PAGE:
For much of this past year, we have collectively tossed around the phrase The New Normal as it pertains to life after the coronavirus pandemic.
Eventually, The New Normal just became something akin to life as we started to always know it.
For the first month of the NASCAR Cup Series season, The New Normal regarded parity and fresh faces in Victory Lane every week. It began with Michael McDowell and Christopher Bell earning their first victories in Daytona.
William Byron and Kyle Larson weren’t exactly surprises, but they had an air of the unknown about them. Byron had only won at Daytona the year before and Larson took a team that hadn’t won since 2017 in just his fourth race back after a lengthy hiatus.
The 2021 season has now begun with five different winners in five races, but just like in the real world, it appears The Old Normalis making a comeback.
Martin Truex Jr. won just once last season, so it’s not like he entirely is representative of a return to normalcy, but the Instacart 500 at Phoenix Raceway was.
Joey Logano, Brad Keselowski and Ryan Blaney each took turns leading for Team Pense. Truex and Denny Hamlin had Joe Gibbs Racing represented in the top-five throughout most of the race with Hendrick Motorsports running inside the top-10 with Larson, Byron and defending champion Chase Elliott.
As if trying to tap into the parity narrative one more time, Mike Wheeler kept Bubba Wallace and the 23XI Racing team out on older tires on the penultimate restart, immediately sinking through the field and further back than where he would have started on fresh rubber.
But again, given The New Normal to start the season, it was worth a shot.
Regardless of who has won to start this season, the championship standings paint the real picture of an accurate power rankings with winless Denny Hamlin, Brad Keselowski and Joey Logano occupying the first three positions.
That’s a byproduct of stage points and average finish.
It’s also surely predictive of their seasons to come.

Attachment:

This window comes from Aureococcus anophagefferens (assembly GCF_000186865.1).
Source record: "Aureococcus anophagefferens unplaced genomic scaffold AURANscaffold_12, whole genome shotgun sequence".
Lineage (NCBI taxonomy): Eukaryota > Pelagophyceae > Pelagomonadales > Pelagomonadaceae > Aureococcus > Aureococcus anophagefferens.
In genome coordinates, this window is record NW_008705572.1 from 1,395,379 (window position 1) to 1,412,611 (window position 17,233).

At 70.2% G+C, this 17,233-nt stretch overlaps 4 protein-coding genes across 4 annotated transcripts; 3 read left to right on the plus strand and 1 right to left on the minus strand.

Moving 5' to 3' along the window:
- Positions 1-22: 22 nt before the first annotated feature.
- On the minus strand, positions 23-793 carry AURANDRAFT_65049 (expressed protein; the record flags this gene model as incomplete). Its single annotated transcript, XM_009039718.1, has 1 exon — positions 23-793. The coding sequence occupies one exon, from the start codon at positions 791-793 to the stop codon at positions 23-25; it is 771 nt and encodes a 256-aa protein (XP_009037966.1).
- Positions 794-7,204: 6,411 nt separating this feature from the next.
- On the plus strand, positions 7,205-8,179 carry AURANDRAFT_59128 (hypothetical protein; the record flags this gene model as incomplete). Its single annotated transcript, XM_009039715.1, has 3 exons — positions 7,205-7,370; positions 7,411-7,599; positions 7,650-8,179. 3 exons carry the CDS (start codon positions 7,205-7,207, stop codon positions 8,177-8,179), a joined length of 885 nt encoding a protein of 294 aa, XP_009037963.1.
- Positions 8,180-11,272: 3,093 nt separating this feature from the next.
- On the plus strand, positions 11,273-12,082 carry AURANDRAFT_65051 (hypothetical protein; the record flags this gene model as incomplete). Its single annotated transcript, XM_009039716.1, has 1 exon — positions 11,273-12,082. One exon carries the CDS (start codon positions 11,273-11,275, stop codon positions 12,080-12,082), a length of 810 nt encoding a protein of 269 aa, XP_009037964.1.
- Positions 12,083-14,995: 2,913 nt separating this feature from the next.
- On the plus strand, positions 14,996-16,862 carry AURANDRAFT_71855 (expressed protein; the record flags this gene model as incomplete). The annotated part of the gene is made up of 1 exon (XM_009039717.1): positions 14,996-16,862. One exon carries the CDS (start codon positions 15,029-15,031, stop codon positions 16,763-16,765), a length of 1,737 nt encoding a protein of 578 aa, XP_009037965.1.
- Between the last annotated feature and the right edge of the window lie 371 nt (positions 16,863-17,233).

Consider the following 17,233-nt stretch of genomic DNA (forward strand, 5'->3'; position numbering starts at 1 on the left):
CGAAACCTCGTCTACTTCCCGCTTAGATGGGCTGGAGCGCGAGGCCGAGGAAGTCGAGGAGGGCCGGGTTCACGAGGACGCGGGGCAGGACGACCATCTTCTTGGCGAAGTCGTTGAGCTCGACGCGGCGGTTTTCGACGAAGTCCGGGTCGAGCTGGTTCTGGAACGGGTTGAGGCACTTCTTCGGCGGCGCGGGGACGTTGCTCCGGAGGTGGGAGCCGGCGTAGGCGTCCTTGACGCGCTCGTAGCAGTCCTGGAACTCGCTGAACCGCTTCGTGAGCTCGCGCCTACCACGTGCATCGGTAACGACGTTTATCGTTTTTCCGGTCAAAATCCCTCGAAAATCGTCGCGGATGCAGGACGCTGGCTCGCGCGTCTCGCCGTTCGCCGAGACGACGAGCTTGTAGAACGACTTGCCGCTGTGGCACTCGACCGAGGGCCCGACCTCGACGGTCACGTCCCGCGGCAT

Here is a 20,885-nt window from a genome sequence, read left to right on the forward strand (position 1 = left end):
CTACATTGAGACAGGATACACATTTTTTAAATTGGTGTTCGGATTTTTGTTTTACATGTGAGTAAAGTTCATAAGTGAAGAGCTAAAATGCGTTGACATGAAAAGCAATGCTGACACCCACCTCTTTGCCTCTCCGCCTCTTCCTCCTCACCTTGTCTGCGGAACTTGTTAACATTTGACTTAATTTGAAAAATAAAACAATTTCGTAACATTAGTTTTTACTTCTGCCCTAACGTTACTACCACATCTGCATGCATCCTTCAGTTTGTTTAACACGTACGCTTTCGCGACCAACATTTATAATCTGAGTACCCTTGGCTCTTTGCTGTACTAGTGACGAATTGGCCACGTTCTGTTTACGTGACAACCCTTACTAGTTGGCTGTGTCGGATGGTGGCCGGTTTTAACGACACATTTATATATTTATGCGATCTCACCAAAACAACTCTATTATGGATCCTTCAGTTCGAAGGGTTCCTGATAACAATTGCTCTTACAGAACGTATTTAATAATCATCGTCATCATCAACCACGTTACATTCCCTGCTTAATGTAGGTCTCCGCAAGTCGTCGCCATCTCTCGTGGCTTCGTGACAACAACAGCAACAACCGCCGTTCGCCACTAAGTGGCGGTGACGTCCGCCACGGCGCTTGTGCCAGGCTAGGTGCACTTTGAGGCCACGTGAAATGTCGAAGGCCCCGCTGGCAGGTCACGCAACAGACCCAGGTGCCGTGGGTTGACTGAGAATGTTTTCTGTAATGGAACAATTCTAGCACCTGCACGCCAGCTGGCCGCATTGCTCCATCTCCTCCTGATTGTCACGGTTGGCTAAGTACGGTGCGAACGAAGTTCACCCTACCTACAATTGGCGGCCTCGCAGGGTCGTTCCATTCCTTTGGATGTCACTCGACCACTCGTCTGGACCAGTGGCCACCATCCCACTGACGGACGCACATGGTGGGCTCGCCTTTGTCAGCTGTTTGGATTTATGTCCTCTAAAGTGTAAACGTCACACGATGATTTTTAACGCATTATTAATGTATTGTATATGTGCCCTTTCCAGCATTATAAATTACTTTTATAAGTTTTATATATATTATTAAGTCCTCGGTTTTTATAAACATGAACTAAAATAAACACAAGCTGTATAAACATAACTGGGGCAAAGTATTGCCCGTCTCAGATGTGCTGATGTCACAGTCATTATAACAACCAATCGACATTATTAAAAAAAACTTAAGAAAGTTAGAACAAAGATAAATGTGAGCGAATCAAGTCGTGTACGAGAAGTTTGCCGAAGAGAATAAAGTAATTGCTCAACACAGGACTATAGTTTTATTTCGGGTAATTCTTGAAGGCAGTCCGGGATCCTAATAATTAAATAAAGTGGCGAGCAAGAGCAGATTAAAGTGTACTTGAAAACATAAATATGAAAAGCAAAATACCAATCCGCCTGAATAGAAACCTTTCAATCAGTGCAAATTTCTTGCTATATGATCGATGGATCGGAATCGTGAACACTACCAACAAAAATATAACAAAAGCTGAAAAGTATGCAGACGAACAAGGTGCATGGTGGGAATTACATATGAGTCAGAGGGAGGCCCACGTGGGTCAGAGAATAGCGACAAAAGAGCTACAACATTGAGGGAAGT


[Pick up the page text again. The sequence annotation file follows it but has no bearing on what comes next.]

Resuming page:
The new normal, as brief as it lasted, was also the byproduct of NASCAR’s radically different 2021 Cup Series schedule that began with the Daytona 500 and then moved to the Daytona Road Course before two vastly different intermediate tracks in abrasive Homestead and smooth Las Vegas.
That intermediate track rules package has a lot to do with the so-called parity as well. NASCAR implemented high downforce and lower horsepower because it wanted to level the playing field between teams and drivers.
Preventing drivers from having to lift off the throttle certainly helped achieve some of that goal, according to Logano and Hamlin, but traditional race craft returned to the forefront with the higher power, lower downforce short track package.
“I think the mile-and-a-half package helps the underfunded teams out a little bit more than a short track package,” Blaney said.
That sentiment was shared by his teammate too.
“The 750 package is harder to drive,” Logano said. “I think experience probably comes out more. There’s different techniques that I think the experienced guys have learned over the years racing cars that don’t have much downforce, a lot of horsepower.
“When you come to a short track, there’s comers and goers. Knowing how to go fast on a short run versus a long run, Denny is probably one of the best at figuring that balance out. I think probably that experience behind the wheel helps, kind of knowing what you need in your race car to go as fast as possible.”
Hamlin agreed and cited the experience of veteran drivers who drove with this package everywhere prior to the implementation of NA18D, too.
“You kind of build a notebook on it,” Hamlin said. “You understand how to manipulate the car when it’s not handling perfectly. You can move your line around and change some things. That’s stuff that takes experience.
“I think experience in this sport is just so underrated simply because you see so many things. We’ve all been through tire changes, car changes, aerodynamic changes, track changes, that we’re ahead of the game, I guess you could say. Especially now that we have no practice, I mean, it lends itself even more to experience.”
With abrasive Atlanta, dirt Bristol and the short tracks at Martinsville and Richmond, experience and talent combined with elite engineering is about to overcome the new normal at least for the next month.
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